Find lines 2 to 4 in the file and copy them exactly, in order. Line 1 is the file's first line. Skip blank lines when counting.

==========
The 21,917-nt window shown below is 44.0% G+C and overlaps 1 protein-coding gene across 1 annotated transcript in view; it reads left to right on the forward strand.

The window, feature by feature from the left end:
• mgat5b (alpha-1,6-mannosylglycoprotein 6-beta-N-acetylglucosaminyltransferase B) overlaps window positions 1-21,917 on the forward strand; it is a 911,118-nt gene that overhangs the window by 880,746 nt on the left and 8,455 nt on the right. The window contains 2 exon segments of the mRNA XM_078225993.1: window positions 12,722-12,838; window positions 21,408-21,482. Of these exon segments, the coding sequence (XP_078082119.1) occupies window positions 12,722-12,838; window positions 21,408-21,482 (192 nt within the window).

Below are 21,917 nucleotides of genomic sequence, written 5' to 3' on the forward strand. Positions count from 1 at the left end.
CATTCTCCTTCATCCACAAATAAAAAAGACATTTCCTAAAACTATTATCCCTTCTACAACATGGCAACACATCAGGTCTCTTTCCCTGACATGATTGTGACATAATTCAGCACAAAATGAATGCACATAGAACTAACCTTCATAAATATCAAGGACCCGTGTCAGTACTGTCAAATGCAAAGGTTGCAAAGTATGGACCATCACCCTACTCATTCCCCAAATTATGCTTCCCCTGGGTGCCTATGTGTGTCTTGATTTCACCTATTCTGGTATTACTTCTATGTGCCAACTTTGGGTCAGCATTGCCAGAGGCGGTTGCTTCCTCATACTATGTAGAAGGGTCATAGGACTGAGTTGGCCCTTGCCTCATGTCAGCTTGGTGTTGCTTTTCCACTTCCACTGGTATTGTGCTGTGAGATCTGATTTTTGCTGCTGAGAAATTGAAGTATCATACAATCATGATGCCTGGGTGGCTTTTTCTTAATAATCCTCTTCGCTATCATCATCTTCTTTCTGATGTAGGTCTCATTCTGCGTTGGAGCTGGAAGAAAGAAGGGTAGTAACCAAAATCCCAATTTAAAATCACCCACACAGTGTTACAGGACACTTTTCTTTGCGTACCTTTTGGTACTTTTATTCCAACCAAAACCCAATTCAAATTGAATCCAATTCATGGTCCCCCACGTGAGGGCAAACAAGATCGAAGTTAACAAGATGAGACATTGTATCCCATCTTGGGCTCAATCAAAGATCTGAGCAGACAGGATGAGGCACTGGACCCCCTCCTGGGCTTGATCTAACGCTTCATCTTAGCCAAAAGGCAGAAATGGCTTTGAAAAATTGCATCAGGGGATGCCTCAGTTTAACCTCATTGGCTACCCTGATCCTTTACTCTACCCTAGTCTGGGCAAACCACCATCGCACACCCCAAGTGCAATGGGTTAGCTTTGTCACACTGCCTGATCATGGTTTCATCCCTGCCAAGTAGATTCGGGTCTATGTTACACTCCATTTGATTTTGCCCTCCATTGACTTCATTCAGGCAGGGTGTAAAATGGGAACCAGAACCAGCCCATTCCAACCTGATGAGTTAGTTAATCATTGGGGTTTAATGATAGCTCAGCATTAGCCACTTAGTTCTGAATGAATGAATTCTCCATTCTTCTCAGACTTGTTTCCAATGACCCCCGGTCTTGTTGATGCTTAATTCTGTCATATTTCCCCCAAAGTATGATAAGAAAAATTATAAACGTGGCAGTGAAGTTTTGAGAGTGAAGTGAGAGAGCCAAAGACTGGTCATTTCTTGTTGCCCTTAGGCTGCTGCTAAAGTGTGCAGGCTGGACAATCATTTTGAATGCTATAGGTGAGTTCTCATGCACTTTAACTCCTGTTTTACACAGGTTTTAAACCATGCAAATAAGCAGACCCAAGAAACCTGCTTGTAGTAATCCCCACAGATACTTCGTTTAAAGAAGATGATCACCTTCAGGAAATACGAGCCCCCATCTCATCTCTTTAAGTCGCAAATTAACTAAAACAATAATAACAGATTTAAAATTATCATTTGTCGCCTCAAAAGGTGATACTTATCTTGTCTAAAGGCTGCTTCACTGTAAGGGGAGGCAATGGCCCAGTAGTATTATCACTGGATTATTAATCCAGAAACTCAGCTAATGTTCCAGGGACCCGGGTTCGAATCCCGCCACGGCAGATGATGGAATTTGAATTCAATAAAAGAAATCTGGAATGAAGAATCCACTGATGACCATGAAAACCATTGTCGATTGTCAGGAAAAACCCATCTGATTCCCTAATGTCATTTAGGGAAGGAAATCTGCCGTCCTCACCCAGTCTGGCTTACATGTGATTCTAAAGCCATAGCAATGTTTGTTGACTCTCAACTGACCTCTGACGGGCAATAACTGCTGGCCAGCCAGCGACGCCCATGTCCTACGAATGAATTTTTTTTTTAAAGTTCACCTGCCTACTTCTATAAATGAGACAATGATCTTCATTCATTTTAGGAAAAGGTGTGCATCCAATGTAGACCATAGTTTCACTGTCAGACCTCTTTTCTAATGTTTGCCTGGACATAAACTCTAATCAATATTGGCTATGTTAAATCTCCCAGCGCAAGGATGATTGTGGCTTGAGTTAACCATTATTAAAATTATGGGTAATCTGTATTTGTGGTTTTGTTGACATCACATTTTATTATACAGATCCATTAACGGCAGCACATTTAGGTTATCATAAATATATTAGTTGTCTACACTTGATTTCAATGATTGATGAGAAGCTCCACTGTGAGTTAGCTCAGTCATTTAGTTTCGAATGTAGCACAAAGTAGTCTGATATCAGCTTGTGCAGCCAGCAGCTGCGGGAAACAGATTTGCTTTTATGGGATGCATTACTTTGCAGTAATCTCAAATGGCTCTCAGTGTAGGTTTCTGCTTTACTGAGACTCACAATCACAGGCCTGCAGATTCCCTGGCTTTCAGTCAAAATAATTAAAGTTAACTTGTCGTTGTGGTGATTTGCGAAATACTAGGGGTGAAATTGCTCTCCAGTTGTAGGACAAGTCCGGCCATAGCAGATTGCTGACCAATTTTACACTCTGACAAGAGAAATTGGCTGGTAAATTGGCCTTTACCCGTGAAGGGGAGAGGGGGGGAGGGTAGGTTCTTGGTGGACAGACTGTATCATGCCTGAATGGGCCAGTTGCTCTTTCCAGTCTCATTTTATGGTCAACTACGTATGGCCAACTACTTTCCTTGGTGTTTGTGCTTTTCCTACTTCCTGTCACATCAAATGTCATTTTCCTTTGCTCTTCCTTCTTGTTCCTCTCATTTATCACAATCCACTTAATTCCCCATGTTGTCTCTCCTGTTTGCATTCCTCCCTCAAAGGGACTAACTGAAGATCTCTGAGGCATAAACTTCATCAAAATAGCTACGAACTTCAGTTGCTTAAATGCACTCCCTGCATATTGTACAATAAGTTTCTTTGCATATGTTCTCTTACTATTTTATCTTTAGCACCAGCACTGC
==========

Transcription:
The window, feature by feature from the left end:
• mgat5b (alpha-1,6-mannosylglycoprotein 6-beta-N-acetylglucosaminyltransferase B) overlaps window positions 1-21,917 on the forward strand; it is a 911,118-nt gene that overhangs the window by 880,746 nt on the left and 8,455 nt on the right. The window contains 2 exon segments of the mRNA XM_078225993.1: window positions 12,722-12,838; window positions 21,408-21,482. Of these exon segments, the coding sequence (XP_078082119.1) occupies window positions 12,722-12,838; window positions 21,408-21,482 (192 nt within the window).

Below are 21,917 nucleotides of genomic sequence, written 5' to 3' on the forward strand. Positions count from 1 at the left end.